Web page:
Description and Explanation of Time and Sales

Reflection of stock market graph in window
••• Time and Sales Explained. Hiroshi Watanabe / Getty Images

Graphical charts (i.e. bar and candlestick charts) are the most popular method of watching and analyzing a market. Graphical charts provide a variety of trading information (e.g. recent highs, recent lows, the last traded price, etc.), and are perfect for providing an overview of a market. However, some trading styles (notably some forms of scalping) require more detailed information about a market, and this is where the time and sales become useful.

Definition of the Time and Sales

The time and sales are the most detailed display of a market's trading information. The time and sales show every trade that occurs, in real time, and provides a variety of information about each trade (e.g. the exact time, the direction, the number of contracts that were traded, etc.). Where graphical charts are used to provide an overview of a market's price movement, the time and sales are used to view every detail of a market's price movement, and therefore the two methods are often complementary to each other.

Explanation of the Time and Sales

The time and sales include every trade that occurs for a market, and provides a variety of information about each trade:

  • Date and Time - The date and exact time that the trade occurred
  • Direction - Whether the trade was a buying trade or a selling trade
  • Price - The price at which the trade occurred
  • Volume or Size - The number of contracts (or shares, etc.) that were traded

Some time and sales displays also include additional information such as the current bid and ask prices, the order book (or level two information), the cumulative volume, etc., but this additional information is not technically part of the time and sales.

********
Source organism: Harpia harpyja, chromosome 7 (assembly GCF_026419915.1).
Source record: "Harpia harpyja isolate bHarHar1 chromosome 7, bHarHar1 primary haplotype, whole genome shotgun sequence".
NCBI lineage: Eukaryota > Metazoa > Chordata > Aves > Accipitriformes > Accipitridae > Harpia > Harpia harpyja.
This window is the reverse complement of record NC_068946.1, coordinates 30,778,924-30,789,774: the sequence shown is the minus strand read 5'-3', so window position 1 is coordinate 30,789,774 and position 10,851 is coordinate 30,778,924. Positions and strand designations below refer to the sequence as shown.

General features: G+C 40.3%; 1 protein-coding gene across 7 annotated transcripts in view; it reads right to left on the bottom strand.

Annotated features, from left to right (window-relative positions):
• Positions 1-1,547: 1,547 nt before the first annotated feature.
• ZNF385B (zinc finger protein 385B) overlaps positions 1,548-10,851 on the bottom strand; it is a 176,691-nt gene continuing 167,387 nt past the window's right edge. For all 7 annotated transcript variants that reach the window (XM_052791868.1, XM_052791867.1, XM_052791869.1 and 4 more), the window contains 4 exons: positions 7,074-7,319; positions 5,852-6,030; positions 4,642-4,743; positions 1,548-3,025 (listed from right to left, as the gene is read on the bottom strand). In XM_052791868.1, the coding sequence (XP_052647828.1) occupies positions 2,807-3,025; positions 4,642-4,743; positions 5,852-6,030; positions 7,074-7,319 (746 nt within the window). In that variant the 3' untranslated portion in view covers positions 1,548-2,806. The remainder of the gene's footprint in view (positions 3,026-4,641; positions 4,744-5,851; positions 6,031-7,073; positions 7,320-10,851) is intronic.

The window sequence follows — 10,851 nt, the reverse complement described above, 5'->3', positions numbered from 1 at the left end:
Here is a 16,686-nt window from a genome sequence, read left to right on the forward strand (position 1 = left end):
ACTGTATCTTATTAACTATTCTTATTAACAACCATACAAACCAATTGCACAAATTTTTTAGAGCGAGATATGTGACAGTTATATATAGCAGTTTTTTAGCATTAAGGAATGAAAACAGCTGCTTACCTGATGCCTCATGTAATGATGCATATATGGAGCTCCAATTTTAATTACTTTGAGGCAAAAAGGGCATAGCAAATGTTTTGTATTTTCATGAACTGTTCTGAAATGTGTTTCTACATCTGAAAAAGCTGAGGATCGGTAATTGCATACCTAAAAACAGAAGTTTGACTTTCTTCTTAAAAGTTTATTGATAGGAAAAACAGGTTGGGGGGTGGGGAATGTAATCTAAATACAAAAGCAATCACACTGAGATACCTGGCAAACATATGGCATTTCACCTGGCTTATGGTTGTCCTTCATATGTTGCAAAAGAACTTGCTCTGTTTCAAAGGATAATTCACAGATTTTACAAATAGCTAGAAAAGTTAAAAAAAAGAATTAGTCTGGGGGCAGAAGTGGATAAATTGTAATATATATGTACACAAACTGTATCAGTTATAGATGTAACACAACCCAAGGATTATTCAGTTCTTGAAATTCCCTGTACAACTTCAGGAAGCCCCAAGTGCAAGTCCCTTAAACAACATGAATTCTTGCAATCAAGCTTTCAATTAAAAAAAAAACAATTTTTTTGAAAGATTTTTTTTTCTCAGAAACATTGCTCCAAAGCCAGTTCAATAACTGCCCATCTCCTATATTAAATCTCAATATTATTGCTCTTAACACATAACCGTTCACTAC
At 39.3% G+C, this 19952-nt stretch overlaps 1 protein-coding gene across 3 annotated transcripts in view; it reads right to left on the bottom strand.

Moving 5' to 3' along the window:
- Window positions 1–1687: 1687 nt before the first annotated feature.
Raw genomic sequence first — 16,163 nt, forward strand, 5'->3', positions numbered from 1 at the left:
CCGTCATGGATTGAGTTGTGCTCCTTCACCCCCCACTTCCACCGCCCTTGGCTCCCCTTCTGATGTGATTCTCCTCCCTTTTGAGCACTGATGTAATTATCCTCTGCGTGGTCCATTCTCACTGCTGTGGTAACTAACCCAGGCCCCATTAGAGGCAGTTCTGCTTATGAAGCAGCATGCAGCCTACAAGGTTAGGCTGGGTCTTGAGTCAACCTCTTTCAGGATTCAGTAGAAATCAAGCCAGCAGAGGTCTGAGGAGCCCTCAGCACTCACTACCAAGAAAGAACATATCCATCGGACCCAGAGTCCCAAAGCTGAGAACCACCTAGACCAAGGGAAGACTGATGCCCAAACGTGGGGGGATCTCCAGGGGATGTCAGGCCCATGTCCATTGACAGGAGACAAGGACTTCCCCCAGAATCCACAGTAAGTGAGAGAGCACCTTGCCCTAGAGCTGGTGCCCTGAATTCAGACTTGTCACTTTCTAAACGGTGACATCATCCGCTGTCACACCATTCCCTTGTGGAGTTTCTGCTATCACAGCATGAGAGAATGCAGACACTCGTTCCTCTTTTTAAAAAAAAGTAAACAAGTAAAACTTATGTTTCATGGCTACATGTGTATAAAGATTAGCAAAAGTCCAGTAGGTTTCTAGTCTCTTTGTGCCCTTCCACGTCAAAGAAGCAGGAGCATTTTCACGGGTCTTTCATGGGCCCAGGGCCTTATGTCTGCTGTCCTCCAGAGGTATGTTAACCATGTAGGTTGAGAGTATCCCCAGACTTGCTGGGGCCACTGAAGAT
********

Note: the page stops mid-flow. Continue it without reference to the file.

Understanding the Direction of a Trade

The direction element of the time and sales are often the cause of much confusion for new traders. The reason for this confusion is that every trade must consist of both a buyer and a seller (otherwise there would not be a trade), and if there are both a buyer and a seller, how can a trade be classified as either buying or selling?

The answer is that the direction of a trade is decided based on how it affects the current market price. If a trade helps the market price to move up, then the trade is classified as a buying trade. Conversely, if a trade helps the market price to move down, then the trade is classified as a selling trade.

Trading Using the Time and Sales

The time and sales can be used by traders of any time frame, but it is primarily used by very short-term traders, such as some scalpers. Some traders use the time and sales on its own (i.e. all of their trading decisions are made using only the time and sales), while other traders use the time and sales in combination with graphical charts, or the depth of market (i.e. level two market data).